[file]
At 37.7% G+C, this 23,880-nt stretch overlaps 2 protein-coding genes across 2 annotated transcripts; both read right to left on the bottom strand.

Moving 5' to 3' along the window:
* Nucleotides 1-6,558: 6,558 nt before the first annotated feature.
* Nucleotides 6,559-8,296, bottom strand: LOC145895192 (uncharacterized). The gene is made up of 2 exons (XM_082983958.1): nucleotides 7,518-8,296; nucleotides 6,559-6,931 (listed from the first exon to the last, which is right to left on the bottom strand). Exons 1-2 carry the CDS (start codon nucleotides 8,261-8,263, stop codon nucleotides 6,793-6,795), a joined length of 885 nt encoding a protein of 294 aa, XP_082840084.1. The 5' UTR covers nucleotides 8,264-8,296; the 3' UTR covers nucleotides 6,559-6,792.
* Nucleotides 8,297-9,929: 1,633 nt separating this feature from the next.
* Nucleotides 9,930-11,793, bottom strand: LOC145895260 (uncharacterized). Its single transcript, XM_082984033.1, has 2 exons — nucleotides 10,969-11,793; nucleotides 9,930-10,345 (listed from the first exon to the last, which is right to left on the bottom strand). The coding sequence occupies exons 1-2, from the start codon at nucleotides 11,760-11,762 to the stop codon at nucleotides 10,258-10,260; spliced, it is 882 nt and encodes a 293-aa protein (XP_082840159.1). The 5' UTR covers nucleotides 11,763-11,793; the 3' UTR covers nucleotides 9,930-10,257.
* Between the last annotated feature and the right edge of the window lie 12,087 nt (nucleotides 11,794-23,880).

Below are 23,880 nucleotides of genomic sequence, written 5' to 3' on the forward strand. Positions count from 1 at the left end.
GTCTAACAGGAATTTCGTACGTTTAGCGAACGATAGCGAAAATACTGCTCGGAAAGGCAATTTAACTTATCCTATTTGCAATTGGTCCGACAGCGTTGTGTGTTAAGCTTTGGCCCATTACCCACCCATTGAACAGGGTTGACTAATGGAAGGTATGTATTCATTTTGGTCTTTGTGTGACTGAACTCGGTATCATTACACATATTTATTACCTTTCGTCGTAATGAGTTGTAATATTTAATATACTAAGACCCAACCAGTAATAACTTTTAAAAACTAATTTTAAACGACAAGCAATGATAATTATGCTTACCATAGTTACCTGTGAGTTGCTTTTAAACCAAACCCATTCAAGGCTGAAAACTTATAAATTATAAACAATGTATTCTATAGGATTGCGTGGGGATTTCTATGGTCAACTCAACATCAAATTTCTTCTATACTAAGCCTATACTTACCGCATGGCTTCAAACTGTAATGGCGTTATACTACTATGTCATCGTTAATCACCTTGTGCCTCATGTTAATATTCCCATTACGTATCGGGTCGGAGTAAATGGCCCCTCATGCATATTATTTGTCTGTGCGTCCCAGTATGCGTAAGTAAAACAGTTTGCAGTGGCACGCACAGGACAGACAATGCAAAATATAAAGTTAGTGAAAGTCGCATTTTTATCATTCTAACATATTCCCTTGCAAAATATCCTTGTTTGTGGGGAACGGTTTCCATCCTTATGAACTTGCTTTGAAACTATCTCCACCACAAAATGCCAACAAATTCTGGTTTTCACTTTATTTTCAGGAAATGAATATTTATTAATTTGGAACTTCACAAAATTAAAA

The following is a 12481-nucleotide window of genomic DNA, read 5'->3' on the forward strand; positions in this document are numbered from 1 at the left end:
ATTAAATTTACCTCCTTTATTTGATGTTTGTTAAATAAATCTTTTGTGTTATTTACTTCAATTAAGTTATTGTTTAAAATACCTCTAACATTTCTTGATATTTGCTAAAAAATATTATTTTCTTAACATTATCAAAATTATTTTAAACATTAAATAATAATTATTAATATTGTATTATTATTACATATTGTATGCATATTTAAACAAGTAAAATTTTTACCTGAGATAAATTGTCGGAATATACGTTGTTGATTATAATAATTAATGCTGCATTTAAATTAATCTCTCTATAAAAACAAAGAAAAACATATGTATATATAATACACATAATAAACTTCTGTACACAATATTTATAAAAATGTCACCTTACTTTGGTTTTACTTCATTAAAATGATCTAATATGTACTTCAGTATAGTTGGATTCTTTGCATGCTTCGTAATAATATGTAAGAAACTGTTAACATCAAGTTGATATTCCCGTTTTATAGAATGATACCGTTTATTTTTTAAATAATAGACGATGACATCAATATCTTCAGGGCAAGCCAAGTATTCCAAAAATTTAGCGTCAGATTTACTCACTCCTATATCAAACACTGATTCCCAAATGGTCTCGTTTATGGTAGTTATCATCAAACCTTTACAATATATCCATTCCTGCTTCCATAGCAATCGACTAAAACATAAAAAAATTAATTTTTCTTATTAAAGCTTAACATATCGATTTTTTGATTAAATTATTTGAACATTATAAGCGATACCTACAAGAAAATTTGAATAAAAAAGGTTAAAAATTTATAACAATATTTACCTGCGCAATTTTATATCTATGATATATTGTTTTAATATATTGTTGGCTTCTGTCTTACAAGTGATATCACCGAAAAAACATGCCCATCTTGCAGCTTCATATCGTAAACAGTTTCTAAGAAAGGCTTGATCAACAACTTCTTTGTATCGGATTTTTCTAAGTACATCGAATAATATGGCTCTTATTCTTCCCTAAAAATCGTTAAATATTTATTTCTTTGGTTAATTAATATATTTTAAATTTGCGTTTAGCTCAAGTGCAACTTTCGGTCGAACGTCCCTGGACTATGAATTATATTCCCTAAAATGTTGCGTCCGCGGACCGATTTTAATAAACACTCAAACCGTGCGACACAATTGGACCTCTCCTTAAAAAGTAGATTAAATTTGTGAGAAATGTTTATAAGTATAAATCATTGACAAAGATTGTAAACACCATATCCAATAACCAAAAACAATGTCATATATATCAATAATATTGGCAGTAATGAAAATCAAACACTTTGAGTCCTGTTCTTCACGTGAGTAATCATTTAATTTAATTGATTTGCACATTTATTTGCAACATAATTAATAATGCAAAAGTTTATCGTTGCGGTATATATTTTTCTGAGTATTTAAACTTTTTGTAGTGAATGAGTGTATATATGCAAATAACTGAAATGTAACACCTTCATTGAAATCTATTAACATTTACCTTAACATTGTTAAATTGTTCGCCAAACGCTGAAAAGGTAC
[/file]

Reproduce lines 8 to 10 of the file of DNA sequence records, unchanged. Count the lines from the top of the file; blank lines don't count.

Below are 23,880 nucleotides of genomic sequence, written 5' to 3' on the forward strand. Positions count from 1 at the left end.
GTCTAACAGGAATTTCGTACGTTTAGCGAACGATAGCGAAAATACTGCTCGGAAAGGCAATTTAACTTATCCTATTTGCAATTGGTCCGACAGCGTTGTGTGTTAAGCTTTGGCCCATTACCCACCCATTGAACAGGGTTGACTAATGGAAGGTATGTATTCATTTTGGTCTTTGTGTGACTGAACTCGGTATCATTACACATATTTATTACCTTTCGTCGTAATGAGTTGTAATATTTAATATACTAAGACCCAACCAGTAATAACTTTTAAAAACTAATTTTAAACGACAAGCAATGATAATTATGCTTACCATAGTTACCTGTGAGTTGCTTTTAAACCAAACCCATTCAAGGCTGAAAACTTATAAATTATAAACAATGTATTCTATAGGATTGCGTGGGGATTTCTATGGTCAACTCAACATCAAATTTCTTCTATACTAAGCCTATACTTACCGCATGGCTTCAAACTGTAATGGCGTTATACTACTATGTCATCGTTAATCACCTTGTGCCTCATGTTAATATTCCCATTACGTATCGGGTCGGAGTAAATGGCCCCTCATGCATATTATTTGTCTGTGCGTCCCAGTATGCGTAAGTAAAACAGTTTGCAGTGGCACGCACAGGACAGACAATGCAAAATATAAAGTTAGTGAAAGTCGCATTTTTATCATTCTAACATATTCCCTTGCAAAATATCCTTGTTTGTGGGGAACGGTTTCCATCCTTATGAACTTGCTTTGAAACTATCTCCACCACAAAATGCCAACAAATTCTGGTTTTCACTTTATTTTCAGGAAATGAATATTTATTAATTTGGAACTTCACAAAATTAAAA

The following is a 12481-nucleotide window of genomic DNA, read 5'->3' on the forward strand; positions in this document are numbered from 1 at the left end: